Kuwait has one of the highest proportion of migrant nurses in the public healthcare sector in the Gulf. In 2018, only 4% of nurses registered with the Ministry of Health were Kuwaiti nationals.
A Kuwaiti celebrity who tested positive for COVID-19 shared her encounters with migrant healthcare workers to counter the negative discourse. In another viral video, Najeeba Hayat criticised Safaa Al Hashem and all those who have used the crisis to stir up hatred against migrant workers.
"I will talk about my experiences in this ward which I have been in for 18 days. All the doctors and the nurses and cleaners, all of them, are not Kuwaitis, but migrant workers that Safaa Al-Hashem hates with all her heart.”
“It is the migrant workers that are putting themselves in danger every day for us ... officials must watch their words before using words like "purify," she added.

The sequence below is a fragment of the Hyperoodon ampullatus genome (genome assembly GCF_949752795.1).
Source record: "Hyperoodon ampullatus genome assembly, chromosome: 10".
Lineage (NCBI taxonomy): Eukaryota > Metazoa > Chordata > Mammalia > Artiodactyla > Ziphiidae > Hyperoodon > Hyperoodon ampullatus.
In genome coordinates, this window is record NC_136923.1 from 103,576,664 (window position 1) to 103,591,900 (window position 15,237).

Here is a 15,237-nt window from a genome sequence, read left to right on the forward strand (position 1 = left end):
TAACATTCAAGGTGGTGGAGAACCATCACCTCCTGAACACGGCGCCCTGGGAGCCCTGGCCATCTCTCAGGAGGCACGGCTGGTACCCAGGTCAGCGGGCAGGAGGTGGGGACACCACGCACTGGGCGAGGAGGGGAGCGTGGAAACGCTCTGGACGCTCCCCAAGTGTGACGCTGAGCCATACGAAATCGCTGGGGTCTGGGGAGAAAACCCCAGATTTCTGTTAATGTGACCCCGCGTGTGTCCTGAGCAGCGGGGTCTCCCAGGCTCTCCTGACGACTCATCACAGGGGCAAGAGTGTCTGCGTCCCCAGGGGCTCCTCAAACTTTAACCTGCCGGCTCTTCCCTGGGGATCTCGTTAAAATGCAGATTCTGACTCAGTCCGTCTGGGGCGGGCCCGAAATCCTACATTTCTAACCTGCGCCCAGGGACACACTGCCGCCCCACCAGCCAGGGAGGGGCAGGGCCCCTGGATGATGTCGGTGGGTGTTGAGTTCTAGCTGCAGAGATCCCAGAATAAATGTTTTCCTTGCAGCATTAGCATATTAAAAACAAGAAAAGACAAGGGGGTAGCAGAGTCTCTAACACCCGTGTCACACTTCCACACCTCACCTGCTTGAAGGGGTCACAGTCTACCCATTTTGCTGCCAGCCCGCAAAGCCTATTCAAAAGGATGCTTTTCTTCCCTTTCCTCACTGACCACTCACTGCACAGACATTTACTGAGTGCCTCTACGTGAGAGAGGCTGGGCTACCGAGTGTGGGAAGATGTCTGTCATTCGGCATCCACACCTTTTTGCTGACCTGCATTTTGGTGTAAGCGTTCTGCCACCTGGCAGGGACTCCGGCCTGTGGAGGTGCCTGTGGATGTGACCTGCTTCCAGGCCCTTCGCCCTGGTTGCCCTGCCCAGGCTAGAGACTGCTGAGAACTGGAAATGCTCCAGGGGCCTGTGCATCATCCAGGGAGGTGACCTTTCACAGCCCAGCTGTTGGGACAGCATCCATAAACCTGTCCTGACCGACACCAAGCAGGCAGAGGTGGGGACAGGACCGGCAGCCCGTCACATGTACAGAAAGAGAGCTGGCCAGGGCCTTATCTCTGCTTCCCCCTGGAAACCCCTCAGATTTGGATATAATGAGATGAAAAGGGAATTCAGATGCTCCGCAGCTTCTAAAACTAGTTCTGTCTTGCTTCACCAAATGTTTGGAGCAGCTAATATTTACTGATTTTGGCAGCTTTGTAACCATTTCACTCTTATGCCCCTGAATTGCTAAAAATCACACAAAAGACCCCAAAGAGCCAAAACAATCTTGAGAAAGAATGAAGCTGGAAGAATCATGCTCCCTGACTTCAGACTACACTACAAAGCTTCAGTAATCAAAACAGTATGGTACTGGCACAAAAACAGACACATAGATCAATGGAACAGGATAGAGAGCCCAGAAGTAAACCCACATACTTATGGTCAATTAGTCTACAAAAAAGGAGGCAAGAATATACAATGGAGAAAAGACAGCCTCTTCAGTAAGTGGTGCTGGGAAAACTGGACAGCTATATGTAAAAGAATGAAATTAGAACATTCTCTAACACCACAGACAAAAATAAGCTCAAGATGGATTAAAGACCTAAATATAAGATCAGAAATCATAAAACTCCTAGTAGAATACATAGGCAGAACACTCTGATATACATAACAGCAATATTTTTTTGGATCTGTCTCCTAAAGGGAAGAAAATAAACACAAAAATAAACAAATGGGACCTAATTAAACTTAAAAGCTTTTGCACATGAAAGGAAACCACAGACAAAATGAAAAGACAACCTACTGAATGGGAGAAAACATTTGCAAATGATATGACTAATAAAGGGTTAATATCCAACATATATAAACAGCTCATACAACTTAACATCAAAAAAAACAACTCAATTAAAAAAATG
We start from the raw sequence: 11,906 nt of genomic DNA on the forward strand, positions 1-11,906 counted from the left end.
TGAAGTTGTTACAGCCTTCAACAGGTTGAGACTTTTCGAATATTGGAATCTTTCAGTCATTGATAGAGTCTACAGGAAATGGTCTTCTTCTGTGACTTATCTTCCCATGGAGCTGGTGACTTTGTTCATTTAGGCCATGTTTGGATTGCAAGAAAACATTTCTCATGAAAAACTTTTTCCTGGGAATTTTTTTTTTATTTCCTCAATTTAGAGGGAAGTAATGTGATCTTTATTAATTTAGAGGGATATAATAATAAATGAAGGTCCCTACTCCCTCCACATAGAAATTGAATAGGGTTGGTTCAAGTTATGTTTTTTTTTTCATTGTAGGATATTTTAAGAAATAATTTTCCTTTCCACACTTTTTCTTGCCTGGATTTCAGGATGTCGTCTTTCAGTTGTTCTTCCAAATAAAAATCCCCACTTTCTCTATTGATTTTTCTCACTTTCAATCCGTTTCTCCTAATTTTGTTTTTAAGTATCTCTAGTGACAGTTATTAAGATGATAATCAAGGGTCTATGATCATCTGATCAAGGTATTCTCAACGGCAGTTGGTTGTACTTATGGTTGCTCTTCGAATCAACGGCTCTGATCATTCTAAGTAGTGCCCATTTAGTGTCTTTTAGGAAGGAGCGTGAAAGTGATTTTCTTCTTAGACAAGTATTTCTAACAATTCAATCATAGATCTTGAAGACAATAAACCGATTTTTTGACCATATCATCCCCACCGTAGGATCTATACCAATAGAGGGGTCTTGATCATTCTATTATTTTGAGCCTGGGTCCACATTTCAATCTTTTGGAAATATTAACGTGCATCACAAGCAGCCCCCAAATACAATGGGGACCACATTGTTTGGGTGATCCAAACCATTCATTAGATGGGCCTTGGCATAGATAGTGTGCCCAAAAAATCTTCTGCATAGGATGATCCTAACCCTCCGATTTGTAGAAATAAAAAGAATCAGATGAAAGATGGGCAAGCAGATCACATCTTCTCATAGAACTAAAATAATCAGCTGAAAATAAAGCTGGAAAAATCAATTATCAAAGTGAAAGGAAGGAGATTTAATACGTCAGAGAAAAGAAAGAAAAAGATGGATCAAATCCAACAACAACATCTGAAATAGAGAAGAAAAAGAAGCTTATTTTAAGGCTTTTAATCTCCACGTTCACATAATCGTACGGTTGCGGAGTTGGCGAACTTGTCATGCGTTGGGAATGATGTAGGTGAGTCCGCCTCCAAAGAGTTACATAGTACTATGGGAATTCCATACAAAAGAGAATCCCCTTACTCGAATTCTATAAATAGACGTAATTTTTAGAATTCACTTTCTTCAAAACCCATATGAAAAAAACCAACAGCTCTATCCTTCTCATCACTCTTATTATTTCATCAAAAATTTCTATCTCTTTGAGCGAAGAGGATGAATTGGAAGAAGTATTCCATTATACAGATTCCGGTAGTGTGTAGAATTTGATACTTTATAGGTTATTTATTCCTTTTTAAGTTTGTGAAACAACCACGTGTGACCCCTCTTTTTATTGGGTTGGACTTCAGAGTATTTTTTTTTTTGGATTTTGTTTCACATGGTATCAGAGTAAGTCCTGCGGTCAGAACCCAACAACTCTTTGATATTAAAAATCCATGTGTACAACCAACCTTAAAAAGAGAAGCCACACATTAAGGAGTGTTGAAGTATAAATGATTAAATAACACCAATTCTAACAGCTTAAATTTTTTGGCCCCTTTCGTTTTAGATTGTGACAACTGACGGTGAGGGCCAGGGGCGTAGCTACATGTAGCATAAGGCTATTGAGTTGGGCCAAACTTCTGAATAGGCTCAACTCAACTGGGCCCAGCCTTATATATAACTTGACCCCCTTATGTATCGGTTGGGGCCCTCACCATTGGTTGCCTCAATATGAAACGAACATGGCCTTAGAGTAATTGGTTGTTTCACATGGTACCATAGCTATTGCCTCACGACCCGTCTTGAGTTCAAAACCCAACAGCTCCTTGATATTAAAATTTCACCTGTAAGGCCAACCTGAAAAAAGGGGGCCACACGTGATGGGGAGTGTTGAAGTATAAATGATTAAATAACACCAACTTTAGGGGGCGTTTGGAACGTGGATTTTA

It is not just healthcare workers who are both invisible and indispensable; without migrant workers who continue to work in delivery, cleaning, construction and food industry, Gulf economies would have come to a complete halt by now.
While GCC governments have rightly encouraged remote working and urge citizens to use delivery apps instead of shopping in person, the nature of many migrant jobs means they do not have the privilege of working from home. Given that the kafala system renders migrants overly dependent on their employers, migrant workers can do little to voice concerns regarding protective measures or push back against orders to work, even when they defy government policies and recommendations.
Migrant workers’ livelihoods are disproportionately affected by the COVID-19 crisis